When we were researching Colombia, Tayrona National Park was unanimously top of the list of everything we heard and read. So, we dutifully set off at 8am on Sunday for the park. The hostel arranged a shuttle for a few of us, so 8 of us squished into a 6 seater van and set off for the hours drive. What happened immediately after arriving made me slightly question why everyone was sending us here – we were faced with an hour’s queue in the blistering heat to pay our entrance fee, then faced another queue to listen to park safety, then another for the shuttle bus into the park itself, then we walked, and walked, and walked. For 2 hours. However each step of the way through beautiful Colombian jungle made me realise more and more why this place is also called the heart of Colombia. Monkeys jumping from tree to tree, coconuts literally falling at your feet, some of the most stunning coast line I have ever seen. 2 hours later we arrived at the main Cabo San Juan beach where we faced another 1.5 hour wait to get somewhere to sleep, the options being a tent or a hammock. It is at this point we realised that Monday is a national holiday here in Colombia (Assumption Day) hence the insane queuing! We finally got a little tent (about 50 degrees inside it) and ate our lunch at the beach. We had heard that food inside the park was both expensive and not great so decided to bring as much as possible with us, so lunch was an avocado sandwich!
We explored a little, had a beer to congratulate ourselves for surviving the day and went for a swim in the gloriously blue water. The beach was packed, mainly Colombians enjoying the holiday, but a large number of backpackers too.
Dinner was held in the only restaurant where everyone flocked to so we sat with a lovely Slovakian girl who was finishing her travels of South America this week so got some great tips. Dinner was fish of the day with rice and chips for Katie and pasta for me (think I needed carbs!).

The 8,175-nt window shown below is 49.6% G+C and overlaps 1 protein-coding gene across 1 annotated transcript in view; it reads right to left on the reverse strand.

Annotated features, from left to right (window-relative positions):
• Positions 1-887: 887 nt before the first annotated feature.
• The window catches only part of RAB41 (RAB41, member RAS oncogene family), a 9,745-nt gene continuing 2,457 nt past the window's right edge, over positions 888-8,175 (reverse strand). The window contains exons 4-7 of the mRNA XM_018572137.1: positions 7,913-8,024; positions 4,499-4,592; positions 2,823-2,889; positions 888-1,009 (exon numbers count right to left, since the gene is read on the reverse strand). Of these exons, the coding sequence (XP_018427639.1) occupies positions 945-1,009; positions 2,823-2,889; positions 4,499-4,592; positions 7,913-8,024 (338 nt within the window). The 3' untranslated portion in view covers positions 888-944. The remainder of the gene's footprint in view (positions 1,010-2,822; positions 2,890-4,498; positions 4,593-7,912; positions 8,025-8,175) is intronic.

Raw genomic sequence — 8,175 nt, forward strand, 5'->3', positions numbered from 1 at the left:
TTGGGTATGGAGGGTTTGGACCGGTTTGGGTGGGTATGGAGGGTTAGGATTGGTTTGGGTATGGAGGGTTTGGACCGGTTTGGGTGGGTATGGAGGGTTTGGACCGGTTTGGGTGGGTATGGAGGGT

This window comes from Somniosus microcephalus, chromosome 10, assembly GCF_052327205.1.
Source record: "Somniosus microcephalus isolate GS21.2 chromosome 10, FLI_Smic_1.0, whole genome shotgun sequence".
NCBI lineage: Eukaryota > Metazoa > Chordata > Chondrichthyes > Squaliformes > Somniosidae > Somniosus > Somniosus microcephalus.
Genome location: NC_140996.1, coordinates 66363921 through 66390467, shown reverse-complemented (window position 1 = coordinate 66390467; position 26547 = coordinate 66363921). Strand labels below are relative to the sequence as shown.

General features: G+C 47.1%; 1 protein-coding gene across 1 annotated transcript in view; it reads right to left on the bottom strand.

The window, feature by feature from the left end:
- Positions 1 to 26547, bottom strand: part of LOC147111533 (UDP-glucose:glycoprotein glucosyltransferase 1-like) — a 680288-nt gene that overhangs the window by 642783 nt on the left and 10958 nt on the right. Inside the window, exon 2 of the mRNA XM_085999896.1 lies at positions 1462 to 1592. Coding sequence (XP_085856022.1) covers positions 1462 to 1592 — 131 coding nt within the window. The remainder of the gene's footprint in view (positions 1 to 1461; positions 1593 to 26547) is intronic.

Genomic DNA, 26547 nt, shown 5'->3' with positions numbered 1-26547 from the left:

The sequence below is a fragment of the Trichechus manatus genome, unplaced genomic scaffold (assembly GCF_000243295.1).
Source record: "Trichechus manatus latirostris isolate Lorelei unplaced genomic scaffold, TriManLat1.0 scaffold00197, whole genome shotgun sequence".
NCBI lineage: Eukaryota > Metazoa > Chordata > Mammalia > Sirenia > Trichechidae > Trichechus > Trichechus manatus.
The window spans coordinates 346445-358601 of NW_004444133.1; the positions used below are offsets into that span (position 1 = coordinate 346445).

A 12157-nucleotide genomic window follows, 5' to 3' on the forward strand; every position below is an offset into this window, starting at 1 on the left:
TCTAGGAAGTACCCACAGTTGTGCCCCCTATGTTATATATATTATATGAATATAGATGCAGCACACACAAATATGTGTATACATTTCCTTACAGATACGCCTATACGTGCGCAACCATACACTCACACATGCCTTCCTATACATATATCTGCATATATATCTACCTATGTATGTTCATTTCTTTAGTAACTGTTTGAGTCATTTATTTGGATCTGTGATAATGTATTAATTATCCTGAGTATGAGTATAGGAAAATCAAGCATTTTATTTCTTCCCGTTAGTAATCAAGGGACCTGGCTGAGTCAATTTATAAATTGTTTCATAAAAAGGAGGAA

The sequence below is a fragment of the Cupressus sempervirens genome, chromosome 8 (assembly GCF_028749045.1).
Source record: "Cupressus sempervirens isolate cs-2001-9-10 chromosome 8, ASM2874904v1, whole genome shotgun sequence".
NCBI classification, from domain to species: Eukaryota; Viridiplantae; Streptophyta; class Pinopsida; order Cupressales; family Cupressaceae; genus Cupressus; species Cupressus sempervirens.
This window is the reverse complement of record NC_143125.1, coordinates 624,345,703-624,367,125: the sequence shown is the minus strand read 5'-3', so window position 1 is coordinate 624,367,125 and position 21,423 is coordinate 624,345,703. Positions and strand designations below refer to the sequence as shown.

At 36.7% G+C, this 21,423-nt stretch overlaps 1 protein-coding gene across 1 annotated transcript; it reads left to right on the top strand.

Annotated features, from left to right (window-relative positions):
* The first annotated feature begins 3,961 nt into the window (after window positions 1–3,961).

The next morning we awoke in our sauna/tent at the break of dawn, had our breakfast picnic of fruit and granola and went for a morning swim before grabbing one of the hammocks for our second night – success, no more sleeping in a sweltering tent.
We decided this morning would be a good one for one of Tayrona’s famous hikes, so off we set to El Pueblito – a 2,5km hike, easy we thought. HA – Stupid us wore flip flops but the hike was all up hill across rocks and boulders. I almost didn’t make it up one of the rocks and was almost ready to turn back until a man pulled me up! It was a very hard hike but the result was incredible – an ancient town up in the hills, at one point had 2000 people living in it but now we only saw around 2 or 3 families of indigenous Colombians.
For lunch we saw a man selling Hot Chocolate Bread from a little container so we went for that – we had read that this was a particular favourite. The rest of the day was spent lying horizontally in the shade before another dinner of fish where we sat with girls from Colombia and Ecuador, who kindly enough offered us somewhere to stay in Bogota – result!
The next morning was spent eating our leftovers before setting off onto our hike back, stopping of at another of Tayrona’s beaches, La Piscina, for a swim and game of bat n ball before heading back to Santa Marta. We got lunch to go at an Arepa stall, a mais based bready thing with vegetables inide which is sold very widely here.
We managed to get a shuttle cab with a few boys back from the park, which was a particular highlight – not only did the driver pull over to grab a chorizo and coke to go, he also put on his favourite Michael Jackson CD at FULL BLAST for us to sing along to. Safe to say we love Colombia!
Our final night in Santa Marta now before flying to Medellin in the morning, and we are at the amazing Mayasa hostel with a rooftop bar and pool – just what we needed! Very untraditional dinner of pizza (yes it took some convincing for Katie), a couple of games of pool, and an impromptu salsa lesson and that’s our night. Bye! X